Porn stars & Englishmen
Thom Gunn's contradictions
by Peter Campion
by Thom Gunn. Farrar, Straus and Giroux, 111 pages, $22.
Thom Gunn is a poet known for his daring subject matter. In the mid '50s, after
leaving his native England for the American West Coast, he composed strictly
rhymed lyrics about Elvis Presley and biker gangs. In his 1972 book
Moly, he wrote explicitly of experiences with LSD. In a volume 10 years
later, Passages of Joy, he described the "sexual Jerusalem" of the gay
scene in New York and San Francisco. But Gunn's poems have never fallen to mere
sensationalism. Instead, by using unpredictable subjects that challenge his
reader's assumptions and his own, he's raised the stakes of his artwork.
How exciting it is, then, to see the poet push his reach and grasp even farther
in Boss Cupid. Just as rhyme and meter alternate with free verse here,
so gay porn stars share space with English aunts. If Gunn includes a long poem
on King David, he places one on serial-killer Jeffrey Dahmer in the same
section. And isn't this shiftiness just what the title of the book implies?
When we admit that Mother Venus's sneaky son is in fact our boss, we begin to
understand what Cambridge poet Tom Sleigh has admired in Gunn: "the ability to
give up the self to change in others, to change in oneself and in the world."
This process is Gunn's true subject matter, whatever person, incident, or time
period his individual poems portray.
And by submitting to changes, Gunn lets those he portrays break through the
narrative framework he sets around them. After describing a friend's
frightening addiction to angel dust, he follows with a poem about the friend's
rehabilitation. A poem of fond praise for the poet's mother's social savvy
precedes one that graphically describes her suicide. Shifting from line to line
and page to page, Gunn's subjects quote, in effect, Walt Whitman's oft-quoted
"very well then, I contradict myself."
This ability to embrace contradiction reveals itself in Gunn's formal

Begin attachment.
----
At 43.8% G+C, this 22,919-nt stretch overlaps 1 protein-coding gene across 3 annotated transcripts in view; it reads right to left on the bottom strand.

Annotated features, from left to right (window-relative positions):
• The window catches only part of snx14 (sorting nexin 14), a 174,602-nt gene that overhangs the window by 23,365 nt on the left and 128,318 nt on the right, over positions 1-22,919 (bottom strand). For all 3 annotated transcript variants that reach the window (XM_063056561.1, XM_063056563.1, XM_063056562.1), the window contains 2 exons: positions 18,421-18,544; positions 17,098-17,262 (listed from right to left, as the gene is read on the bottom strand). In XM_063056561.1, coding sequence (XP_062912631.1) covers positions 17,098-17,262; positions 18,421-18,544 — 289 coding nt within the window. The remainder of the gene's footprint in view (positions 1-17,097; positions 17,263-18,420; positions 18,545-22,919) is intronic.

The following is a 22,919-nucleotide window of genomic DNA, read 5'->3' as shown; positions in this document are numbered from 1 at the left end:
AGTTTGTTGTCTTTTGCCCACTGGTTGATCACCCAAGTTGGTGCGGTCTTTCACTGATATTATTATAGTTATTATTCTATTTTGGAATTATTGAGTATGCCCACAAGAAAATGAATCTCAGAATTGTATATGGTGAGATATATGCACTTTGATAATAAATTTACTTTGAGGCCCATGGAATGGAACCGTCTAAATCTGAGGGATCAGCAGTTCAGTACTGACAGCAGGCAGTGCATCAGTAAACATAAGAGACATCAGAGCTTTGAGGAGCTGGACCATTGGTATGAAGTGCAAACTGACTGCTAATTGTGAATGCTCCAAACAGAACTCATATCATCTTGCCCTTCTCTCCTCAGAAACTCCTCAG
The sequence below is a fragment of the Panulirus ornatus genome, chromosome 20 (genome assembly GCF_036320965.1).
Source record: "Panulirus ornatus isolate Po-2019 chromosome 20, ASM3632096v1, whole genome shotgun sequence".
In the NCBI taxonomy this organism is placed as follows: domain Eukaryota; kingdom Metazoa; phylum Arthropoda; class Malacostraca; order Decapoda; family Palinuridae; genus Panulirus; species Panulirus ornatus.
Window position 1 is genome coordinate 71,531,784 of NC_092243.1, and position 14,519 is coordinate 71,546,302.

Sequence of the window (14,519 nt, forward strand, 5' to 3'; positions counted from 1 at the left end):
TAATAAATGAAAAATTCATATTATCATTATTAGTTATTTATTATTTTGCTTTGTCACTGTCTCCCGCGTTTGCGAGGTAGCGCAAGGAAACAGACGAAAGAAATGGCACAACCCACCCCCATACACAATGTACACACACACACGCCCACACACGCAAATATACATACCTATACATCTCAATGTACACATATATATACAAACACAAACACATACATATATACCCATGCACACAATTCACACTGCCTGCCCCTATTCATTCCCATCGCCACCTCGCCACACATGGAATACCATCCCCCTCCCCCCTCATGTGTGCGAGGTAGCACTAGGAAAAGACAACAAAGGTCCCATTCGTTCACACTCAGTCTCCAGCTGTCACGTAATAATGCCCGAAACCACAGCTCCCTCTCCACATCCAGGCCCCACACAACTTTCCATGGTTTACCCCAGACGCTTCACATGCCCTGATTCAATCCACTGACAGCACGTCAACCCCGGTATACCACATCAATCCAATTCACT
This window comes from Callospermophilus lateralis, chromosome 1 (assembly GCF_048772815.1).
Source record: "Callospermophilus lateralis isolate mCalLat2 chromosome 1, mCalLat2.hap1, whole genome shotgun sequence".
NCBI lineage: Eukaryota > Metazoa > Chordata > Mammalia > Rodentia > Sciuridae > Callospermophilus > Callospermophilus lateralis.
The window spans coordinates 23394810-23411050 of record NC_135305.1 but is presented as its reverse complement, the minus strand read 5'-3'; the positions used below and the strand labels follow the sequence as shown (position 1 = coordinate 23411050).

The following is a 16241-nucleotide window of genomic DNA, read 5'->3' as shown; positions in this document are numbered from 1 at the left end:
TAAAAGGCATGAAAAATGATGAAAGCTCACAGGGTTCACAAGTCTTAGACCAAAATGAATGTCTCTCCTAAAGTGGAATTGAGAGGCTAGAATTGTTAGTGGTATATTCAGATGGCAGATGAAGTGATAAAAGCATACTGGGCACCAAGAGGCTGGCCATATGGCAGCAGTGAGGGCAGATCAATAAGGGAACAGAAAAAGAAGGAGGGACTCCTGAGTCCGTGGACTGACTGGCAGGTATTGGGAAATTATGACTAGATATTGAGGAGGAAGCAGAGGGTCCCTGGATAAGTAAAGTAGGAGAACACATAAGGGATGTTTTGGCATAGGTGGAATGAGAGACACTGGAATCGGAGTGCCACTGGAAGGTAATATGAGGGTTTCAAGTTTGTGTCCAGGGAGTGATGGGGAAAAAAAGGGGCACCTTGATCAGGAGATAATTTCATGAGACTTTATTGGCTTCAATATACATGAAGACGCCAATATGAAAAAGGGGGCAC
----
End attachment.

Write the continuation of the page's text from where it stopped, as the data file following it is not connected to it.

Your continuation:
strategies. Take the way that form reflects content in "The Butcher's Son." Set
in the wartime England of the poet's youth, the poem is about an English
butcher who grieves because his son is presumed dead. When the son in fact
returns, showing up at a school dance, Gunn tells how much the son resembled
his dad. And just as the young soldier's features "contained his father's," so
the poem's rangy free-verse lines contain tight rhymes that show through the
But beyond his mastery of technique lies Gunn's moral yet imaginative sense of
other people's unpredictability. "I change, therefore I am," might be Thom
Gunn's revision of Descartes. And his book enacts this process. So it is that
one poem in Boss Cupid ends with suicide, but "The Butcher's Son" ends
with that "light within the light/That he turned everywhere."
THE BUTCHER'S SON
Mr Pierce the butcher
Got news his son was missing
About a month before
The closing of the war.
A bald man, tall and careful,
He stood in his shop and found
No bottom to his sadness,
Nowhere for it to stop.
When my aunt came through the door
Delivering the milk,
He spoke, with his quiet air
Of a considerate teacher,
But words weren't up to it,
He turned back to the meat.
The message was in error.
Later that humid summer
At a local high school fete,
I saw, returned, the son
Still in his uniform.
Mr Pierce was not there
But was as if implied
In the son who looked like him
Except he had red hair.
For I recall him well
Encircled by his friends,
Beaming a life charged now
Doubly because restored,
And recall also how
Within his hearty smile
His lips contained his father's
Like a light within the light
That he turned everywhere.